January 2, 2019
A new report on the nation’s growth outlook has cast its predictions for the Chinese economy.
Writing for Business Day, Dan Steinbock argues that in the coming year, the Chinese economy will be required to “cope with great international uncertainty and even more extraordinary market volatility.”
Looking at annualised growth over the course of 2018, Steinbock calls last year an “exceptional” one, with the fallout from the trade war with the USA in the second half of the year leading to “substantial collateral damage that will be felt even more in 2019, in the absence of a constructive reconciliation.”
However, forecasts for growth remain around the 6.5/6.6 percent mark, and Chinese GDP could grow by around 6.2 percent across the Full Year – “assuming policymakers succeed in the challenging balancing act to sustain higher-quality growth while suppressing faster debt accumulation.”
Despite this, Steinbock also asserts that the Chinese government’s own GDP growth target, which may not be officially announced until March, will likely reflect a steady deceleration, again owing to the trade war, and other “more secular” pressures, including environmental, debt, and real estate market issues. This deceleration is referred to as expected, following China’s recent history of speedy industrialisation and growth.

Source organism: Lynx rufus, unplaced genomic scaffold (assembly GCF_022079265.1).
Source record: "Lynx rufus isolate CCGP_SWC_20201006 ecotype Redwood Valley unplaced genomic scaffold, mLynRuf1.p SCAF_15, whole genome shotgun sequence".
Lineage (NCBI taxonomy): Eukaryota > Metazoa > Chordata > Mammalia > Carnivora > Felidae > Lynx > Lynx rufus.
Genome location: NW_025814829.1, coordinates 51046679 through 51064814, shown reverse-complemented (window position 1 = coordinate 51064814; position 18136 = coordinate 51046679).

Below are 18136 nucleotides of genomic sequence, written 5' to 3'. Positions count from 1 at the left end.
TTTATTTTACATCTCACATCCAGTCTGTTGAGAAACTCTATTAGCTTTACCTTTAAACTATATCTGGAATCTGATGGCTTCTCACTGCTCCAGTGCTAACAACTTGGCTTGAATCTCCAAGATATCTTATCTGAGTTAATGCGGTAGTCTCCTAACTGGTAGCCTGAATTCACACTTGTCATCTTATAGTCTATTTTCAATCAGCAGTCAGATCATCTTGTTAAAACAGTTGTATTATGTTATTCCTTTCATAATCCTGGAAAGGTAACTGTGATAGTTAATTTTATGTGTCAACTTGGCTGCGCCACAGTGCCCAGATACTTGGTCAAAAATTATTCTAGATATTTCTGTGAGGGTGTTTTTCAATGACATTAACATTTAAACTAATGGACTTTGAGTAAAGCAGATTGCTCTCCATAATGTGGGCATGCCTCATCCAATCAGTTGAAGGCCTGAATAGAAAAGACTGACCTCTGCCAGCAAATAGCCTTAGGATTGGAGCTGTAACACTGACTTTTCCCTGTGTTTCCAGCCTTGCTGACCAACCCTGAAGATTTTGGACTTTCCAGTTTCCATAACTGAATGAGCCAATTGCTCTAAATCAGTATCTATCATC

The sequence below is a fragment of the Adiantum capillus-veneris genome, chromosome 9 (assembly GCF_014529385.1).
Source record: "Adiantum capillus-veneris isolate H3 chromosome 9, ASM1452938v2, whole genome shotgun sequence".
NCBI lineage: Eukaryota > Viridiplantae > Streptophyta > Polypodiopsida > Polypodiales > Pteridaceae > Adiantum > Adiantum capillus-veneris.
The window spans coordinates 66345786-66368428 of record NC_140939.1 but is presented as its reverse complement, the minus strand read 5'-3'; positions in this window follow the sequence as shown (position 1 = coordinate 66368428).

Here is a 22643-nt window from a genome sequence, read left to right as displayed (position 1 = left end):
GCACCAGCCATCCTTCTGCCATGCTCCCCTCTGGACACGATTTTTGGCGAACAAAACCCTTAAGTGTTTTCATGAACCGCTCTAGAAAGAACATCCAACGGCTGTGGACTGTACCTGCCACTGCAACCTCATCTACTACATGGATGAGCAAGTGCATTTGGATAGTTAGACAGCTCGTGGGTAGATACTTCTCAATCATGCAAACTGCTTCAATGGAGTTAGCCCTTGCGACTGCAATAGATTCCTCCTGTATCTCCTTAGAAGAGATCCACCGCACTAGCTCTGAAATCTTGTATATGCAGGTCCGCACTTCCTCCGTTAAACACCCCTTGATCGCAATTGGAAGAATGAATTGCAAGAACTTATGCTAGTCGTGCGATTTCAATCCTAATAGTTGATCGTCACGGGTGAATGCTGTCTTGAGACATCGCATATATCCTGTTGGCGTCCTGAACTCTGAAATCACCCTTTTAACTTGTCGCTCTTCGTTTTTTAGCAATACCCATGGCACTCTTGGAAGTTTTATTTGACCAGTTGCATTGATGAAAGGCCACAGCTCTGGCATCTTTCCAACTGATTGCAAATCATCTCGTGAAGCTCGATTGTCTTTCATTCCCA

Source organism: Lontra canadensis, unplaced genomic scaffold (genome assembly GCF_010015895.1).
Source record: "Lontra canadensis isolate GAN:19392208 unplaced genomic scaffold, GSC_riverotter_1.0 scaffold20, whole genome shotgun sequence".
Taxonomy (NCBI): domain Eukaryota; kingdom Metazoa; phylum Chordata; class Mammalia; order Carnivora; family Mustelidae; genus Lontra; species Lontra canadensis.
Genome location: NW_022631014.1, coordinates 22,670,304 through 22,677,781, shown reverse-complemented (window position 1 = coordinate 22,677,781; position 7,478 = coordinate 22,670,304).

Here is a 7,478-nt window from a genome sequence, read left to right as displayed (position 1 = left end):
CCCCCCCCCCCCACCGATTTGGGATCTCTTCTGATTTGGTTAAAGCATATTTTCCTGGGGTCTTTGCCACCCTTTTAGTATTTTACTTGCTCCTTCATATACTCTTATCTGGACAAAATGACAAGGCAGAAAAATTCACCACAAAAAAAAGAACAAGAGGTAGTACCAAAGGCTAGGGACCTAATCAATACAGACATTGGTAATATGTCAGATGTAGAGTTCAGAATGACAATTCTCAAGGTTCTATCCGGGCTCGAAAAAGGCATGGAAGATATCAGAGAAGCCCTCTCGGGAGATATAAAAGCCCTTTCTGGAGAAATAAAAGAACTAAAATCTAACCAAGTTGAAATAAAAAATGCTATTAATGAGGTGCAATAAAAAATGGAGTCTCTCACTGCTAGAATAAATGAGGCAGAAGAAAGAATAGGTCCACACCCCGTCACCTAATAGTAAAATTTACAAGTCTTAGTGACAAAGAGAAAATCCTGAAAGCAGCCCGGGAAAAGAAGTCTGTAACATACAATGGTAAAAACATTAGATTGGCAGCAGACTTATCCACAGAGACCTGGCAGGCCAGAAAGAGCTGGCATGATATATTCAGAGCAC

Steinbock also admits that China “could achieve more rapid growth,” but this would come at the cost of ignoring its commitments to higher living standards, sustainability, and eradicating poverty. Despite the expected deceleration, living standards in the country should rise. The slowdown will also foster stability, it is opined, compared to a more abrupt decline.
In the long-term, the growth rate is currently set to fall from 9.6 percent, as it was in 2008, to 5.6 percent by 2023. Yet in that period, GDP per capita will increase to more than $21,200 (€18,549) from less than $7,900 (€6,912) in 2008.
Steinbock finishes his summary by warning that the world’s major advanced economies are “heading toward a complicated, economically challenging and politically divisive stagnation. Unfortunately, much of these downside risks remain under-valued in the West. The greater the gap between misguided perceptions and economic realities, the more challenging will be the awakening.”
Categories : City News